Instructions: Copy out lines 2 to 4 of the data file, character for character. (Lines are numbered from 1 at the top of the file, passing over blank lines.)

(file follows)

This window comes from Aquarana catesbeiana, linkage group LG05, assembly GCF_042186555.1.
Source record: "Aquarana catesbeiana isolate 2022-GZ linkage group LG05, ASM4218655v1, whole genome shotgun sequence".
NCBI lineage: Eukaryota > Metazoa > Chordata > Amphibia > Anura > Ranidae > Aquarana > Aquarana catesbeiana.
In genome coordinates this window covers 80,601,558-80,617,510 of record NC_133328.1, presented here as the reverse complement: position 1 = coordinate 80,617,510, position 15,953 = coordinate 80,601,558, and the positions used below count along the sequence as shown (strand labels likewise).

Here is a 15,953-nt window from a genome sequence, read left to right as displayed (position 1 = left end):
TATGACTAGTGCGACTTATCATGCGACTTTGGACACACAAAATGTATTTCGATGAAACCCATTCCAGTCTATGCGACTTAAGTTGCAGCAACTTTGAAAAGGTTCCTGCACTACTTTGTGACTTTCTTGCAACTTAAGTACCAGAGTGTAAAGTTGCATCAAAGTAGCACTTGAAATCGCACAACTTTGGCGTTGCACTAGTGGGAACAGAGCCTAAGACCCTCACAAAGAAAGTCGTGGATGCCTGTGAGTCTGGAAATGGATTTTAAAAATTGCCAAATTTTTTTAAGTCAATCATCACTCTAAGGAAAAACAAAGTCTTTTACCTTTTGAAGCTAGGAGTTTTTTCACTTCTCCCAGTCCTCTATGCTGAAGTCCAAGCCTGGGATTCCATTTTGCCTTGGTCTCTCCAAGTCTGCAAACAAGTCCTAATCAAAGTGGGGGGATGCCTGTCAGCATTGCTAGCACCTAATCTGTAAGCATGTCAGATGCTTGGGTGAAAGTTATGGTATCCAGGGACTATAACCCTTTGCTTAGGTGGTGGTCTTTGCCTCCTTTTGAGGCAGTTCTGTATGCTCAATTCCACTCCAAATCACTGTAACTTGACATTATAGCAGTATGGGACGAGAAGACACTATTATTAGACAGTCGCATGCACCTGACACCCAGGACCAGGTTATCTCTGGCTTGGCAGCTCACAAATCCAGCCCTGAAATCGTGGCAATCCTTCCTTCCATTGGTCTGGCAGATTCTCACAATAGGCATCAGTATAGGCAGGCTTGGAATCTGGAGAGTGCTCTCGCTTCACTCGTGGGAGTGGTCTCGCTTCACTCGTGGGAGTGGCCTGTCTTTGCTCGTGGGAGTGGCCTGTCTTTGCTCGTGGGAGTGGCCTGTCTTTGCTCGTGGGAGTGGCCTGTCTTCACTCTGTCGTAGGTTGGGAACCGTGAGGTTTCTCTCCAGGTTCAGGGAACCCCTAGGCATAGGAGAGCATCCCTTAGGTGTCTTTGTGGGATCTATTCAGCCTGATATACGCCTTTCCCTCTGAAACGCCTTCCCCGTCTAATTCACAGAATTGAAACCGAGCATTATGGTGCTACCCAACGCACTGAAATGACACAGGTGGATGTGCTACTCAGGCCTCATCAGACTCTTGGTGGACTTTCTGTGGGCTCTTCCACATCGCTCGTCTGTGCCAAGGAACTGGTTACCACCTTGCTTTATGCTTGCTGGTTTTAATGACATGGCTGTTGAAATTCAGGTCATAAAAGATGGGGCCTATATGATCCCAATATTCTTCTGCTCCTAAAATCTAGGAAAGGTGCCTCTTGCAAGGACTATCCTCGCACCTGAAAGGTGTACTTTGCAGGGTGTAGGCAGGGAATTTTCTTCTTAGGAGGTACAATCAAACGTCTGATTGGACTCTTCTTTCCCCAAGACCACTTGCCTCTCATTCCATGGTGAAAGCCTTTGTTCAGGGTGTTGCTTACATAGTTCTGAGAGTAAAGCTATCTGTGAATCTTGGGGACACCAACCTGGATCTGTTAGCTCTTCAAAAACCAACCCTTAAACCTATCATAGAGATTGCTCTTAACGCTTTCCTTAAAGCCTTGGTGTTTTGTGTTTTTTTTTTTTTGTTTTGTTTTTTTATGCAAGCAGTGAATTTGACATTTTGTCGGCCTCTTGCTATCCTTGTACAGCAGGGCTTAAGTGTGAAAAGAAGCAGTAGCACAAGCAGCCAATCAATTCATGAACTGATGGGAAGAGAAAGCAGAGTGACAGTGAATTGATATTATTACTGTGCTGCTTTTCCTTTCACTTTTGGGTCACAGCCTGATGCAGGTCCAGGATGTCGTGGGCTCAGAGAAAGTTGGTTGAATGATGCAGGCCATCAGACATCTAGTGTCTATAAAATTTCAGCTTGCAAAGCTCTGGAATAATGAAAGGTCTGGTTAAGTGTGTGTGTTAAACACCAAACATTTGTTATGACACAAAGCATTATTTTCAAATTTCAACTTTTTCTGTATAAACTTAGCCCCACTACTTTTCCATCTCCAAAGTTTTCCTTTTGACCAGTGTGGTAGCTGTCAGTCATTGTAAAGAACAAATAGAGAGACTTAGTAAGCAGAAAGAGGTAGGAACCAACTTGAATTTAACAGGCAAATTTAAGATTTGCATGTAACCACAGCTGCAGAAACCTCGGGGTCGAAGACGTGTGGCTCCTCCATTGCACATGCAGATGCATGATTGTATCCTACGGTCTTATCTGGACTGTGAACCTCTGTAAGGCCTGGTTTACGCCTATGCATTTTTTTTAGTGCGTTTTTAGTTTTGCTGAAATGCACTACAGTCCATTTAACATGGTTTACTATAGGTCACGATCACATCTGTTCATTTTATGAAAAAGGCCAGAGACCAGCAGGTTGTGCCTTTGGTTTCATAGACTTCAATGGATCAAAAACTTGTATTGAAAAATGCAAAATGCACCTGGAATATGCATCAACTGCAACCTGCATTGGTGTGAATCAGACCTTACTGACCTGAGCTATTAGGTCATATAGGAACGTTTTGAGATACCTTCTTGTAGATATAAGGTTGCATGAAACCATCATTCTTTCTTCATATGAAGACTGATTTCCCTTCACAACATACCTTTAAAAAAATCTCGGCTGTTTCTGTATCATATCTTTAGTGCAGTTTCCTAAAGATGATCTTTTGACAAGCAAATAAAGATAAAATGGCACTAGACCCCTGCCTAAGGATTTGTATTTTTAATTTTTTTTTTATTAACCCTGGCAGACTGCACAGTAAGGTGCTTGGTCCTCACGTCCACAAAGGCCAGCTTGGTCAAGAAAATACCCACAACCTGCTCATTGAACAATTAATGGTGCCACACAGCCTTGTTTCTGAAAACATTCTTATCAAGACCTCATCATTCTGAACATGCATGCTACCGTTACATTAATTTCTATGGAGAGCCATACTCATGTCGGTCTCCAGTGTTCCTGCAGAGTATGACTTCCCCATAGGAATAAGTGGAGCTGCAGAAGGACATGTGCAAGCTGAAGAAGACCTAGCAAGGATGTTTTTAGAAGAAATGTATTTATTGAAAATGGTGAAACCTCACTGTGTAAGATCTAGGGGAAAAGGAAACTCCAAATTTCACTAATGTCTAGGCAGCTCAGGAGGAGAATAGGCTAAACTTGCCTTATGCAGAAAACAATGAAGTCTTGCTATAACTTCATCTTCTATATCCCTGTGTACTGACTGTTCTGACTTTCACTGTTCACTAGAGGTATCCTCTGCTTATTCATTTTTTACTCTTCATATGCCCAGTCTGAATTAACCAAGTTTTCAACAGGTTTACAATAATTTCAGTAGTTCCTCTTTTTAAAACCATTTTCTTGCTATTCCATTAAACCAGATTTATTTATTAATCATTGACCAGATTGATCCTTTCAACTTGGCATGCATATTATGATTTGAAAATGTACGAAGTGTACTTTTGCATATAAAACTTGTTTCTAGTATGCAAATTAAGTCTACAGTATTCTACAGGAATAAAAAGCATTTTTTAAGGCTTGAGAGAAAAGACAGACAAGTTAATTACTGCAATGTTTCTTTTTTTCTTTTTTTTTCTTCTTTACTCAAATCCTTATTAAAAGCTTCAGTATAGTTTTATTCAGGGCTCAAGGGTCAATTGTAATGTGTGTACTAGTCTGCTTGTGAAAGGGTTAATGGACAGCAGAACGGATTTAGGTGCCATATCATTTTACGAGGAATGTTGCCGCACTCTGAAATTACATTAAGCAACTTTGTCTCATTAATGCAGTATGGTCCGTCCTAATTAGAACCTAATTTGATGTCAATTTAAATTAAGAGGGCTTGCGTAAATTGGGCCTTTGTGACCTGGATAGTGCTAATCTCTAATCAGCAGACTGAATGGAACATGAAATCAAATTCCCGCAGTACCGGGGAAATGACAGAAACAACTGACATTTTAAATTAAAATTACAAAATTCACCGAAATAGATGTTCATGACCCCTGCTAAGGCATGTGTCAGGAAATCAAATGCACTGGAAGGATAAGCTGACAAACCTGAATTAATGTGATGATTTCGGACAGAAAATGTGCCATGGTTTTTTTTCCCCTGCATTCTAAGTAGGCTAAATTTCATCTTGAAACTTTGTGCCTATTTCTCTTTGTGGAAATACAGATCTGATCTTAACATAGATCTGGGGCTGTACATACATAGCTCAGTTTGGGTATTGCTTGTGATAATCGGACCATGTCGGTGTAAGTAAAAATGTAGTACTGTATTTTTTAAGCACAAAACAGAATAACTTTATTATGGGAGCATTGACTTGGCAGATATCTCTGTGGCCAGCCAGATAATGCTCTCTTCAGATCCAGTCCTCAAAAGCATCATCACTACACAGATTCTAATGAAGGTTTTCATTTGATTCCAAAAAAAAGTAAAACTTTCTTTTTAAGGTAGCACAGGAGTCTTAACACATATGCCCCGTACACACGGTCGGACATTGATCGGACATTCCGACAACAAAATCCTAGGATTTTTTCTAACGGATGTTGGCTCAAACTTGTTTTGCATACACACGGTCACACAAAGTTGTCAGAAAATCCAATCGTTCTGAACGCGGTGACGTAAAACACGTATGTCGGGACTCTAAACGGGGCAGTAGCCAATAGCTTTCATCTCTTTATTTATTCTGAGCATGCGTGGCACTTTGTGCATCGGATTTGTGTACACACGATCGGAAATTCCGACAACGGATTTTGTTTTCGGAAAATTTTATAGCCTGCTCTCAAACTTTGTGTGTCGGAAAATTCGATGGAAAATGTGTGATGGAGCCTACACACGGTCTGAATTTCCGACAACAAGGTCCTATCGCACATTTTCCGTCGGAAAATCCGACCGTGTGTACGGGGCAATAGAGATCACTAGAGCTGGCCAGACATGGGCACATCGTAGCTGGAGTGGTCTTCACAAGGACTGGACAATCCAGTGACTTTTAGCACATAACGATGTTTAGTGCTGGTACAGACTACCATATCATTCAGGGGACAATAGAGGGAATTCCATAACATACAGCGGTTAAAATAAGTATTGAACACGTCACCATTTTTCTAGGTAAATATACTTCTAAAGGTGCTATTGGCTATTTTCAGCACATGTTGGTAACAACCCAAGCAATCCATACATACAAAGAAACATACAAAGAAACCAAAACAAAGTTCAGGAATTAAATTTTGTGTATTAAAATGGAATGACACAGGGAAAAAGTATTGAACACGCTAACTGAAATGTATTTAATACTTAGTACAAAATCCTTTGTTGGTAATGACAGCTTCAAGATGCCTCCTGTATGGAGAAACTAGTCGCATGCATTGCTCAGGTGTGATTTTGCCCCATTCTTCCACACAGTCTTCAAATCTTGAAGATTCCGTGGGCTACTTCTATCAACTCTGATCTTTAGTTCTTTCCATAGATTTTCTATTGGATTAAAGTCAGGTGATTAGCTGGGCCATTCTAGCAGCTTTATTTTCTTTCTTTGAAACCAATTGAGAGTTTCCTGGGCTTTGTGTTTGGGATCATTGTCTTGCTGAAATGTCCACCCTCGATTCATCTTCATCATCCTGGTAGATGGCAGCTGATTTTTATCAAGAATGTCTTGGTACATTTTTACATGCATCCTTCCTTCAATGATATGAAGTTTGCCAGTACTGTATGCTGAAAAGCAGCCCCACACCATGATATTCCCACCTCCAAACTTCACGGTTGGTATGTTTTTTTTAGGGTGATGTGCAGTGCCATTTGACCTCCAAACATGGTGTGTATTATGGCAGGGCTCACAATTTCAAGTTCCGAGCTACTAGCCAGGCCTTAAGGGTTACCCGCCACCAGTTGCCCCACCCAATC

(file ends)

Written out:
Source record: "Aquarana catesbeiana isolate 2022-GZ linkage group LG05, ASM4218655v1, whole genome shotgun sequence".
NCBI lineage: Eukaryota > Metazoa > Chordata > Amphibia > Anura > Ranidae > Aquarana > Aquarana catesbeiana.
In genome coordinates this window covers 80,601,558-80,617,510 of record NC_133328.1, presented here as the reverse complement: position 1 = coordinate 80,617,510, position 15,953 = coordinate 80,601,558, and the positions used below count along the sequence as shown (strand labels likewise).